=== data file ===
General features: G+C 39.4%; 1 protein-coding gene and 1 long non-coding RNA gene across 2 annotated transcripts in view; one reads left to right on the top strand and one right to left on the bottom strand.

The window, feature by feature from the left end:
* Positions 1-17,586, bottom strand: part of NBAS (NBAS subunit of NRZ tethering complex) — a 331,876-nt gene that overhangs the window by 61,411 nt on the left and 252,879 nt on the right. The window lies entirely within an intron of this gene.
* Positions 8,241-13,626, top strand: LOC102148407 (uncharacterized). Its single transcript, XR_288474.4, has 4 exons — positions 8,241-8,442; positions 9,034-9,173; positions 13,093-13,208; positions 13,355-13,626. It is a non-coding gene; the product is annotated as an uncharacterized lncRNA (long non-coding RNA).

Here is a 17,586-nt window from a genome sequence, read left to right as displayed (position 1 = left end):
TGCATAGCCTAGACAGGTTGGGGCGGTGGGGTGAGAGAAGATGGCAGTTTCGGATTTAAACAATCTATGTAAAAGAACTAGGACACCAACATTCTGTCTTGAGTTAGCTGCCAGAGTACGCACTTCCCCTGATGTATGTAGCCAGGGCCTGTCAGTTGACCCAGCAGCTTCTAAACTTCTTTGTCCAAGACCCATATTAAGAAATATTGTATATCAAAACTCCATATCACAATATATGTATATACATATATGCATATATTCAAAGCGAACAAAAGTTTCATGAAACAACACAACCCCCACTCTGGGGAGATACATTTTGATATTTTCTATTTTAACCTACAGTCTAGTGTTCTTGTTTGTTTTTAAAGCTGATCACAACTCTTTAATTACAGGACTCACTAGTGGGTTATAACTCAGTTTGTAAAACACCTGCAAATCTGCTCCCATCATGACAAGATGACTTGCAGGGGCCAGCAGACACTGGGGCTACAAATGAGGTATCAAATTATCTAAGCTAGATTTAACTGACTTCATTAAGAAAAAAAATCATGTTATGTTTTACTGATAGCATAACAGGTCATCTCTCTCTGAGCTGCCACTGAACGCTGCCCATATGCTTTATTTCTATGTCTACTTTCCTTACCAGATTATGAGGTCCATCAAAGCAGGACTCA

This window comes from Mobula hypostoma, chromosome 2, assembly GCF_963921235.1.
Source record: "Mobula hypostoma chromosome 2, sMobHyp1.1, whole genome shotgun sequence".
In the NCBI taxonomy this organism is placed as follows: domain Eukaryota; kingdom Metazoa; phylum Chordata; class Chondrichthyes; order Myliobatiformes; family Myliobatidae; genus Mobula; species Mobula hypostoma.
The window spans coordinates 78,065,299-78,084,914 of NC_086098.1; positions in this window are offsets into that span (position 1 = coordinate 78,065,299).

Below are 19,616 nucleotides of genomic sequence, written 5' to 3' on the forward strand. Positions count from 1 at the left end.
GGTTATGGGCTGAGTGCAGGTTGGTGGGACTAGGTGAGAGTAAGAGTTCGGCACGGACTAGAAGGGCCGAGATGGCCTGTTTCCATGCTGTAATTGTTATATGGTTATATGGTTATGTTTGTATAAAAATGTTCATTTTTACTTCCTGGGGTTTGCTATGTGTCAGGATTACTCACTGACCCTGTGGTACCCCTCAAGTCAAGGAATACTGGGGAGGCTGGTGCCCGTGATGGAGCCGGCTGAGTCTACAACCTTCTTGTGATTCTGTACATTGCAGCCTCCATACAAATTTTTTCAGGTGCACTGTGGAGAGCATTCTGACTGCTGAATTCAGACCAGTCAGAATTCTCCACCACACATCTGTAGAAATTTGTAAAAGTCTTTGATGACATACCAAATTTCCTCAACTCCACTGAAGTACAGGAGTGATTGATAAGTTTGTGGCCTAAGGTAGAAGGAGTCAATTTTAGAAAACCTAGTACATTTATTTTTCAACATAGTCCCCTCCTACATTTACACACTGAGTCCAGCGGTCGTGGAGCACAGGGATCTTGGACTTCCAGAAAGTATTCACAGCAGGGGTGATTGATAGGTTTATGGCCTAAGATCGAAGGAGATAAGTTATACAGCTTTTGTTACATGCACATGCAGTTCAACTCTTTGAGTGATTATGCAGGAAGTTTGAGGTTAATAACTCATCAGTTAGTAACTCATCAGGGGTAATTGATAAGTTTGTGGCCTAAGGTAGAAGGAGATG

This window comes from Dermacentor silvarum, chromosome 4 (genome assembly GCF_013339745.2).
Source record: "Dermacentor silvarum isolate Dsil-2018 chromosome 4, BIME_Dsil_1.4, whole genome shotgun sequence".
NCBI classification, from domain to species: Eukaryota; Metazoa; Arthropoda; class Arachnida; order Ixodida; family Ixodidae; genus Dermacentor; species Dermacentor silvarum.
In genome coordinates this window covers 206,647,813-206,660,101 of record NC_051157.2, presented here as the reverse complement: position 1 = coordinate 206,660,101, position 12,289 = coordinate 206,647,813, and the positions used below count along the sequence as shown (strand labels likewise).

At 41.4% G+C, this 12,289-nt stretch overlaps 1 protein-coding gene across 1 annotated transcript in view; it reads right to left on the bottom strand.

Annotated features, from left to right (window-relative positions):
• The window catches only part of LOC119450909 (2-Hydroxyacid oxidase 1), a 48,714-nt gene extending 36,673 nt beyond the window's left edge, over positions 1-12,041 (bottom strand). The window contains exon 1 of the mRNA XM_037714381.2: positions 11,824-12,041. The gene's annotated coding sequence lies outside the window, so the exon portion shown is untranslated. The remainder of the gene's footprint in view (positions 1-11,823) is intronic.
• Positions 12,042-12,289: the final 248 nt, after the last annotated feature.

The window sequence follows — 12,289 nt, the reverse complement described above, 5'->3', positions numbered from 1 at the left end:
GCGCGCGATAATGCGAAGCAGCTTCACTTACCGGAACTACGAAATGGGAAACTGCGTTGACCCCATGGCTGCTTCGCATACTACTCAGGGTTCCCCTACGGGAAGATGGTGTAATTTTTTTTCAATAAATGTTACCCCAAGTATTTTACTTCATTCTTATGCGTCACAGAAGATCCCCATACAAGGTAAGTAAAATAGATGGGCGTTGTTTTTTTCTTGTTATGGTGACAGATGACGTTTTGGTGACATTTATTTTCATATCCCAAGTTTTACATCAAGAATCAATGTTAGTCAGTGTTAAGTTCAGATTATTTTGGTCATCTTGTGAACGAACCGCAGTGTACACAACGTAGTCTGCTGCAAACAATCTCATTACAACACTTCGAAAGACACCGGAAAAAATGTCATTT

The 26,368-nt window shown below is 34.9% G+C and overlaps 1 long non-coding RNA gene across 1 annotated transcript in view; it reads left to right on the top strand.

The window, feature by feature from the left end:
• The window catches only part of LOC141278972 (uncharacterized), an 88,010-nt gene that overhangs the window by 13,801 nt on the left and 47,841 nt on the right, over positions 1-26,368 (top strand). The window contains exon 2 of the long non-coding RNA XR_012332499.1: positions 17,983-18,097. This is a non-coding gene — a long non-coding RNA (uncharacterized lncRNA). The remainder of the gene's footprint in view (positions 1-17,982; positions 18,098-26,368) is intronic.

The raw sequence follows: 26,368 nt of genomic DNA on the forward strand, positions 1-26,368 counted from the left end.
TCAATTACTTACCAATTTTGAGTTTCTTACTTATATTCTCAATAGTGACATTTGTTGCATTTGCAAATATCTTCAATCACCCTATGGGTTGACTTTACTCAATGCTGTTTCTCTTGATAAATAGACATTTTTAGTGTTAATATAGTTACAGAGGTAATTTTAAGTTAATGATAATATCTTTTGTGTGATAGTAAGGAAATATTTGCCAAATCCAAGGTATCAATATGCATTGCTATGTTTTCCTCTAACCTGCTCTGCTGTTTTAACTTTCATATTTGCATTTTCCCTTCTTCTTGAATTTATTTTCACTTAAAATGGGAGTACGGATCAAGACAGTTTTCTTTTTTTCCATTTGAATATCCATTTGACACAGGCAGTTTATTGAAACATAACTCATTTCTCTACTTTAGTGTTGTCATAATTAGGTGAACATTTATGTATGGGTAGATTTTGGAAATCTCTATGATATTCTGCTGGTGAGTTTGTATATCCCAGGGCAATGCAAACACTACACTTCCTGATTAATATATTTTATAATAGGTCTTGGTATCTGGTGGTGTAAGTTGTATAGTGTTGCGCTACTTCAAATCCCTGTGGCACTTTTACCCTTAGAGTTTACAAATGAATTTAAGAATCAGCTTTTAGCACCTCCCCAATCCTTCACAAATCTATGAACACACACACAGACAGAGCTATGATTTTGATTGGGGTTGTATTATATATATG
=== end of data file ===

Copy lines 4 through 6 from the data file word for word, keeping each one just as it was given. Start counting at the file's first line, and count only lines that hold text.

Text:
* Positions 8,241-13,626, top strand: LOC102148407 (uncharacterized). Its single transcript, XR_288474.4, has 4 exons — positions 8,241-8,442; positions 9,034-9,173; positions 13,093-13,208; positions 13,355-13,626. It is a non-coding gene; the product is annotated as an uncharacterized lncRNA (long non-coding RNA).

Here is a 17,586-nt window from a genome sequence, read left to right as displayed (position 1 = left end):
TGCATAGCCTAGACAGGTTGGGGCGGTGGGGTGAGAGAAGATGGCAGTTTCGGATTTAAACAATCTATGTAAAAGAACTAGGACACCAACATTCTGTCTTGAGTTAGCTGCCAGAGTACGCACTTCCCCTGATGTATGTAGCCAGGGCCTGTCAGTTGACCCAGCAGCTTCTAAACTTCTTTGTCCAAGACCCATATTAAGAAATATTGTATATCAAAACTCCATATCACAATATATGTATATACATATATGCATATATTCAAAGCGAACAAAAGTTTCATGAAACAACACAACCCCCACTCTGGGGAGATACATTTTGATATTTTCTATTTTAACCTACAGTCTAGTGTTCTTGTTTGTTTTTAAAGCTGATCACAACTCTTTAATTACAGGACTCACTAGTGGGTTATAACTCAGTTTGTAAAACACCTGCAAATCTGCTCCCATCATGACAAGATGACTTGCAGGGGCCAGCAGACACTGGGGCTACAAATGAGGTATCAAATTATCTAAGCTAGATTTAACTGACTTCATTAAGAAAAAAAATCATGTTATGTTTTACTGATAGCATAACAGGTCATCTCTCTCTGAGCTGCCACTGAACGCTGCCCATATGCTTTATTTCTATGTCTACTTTCCTTACCAGATTATGAGGTCCATCAAAGCAGGACTCA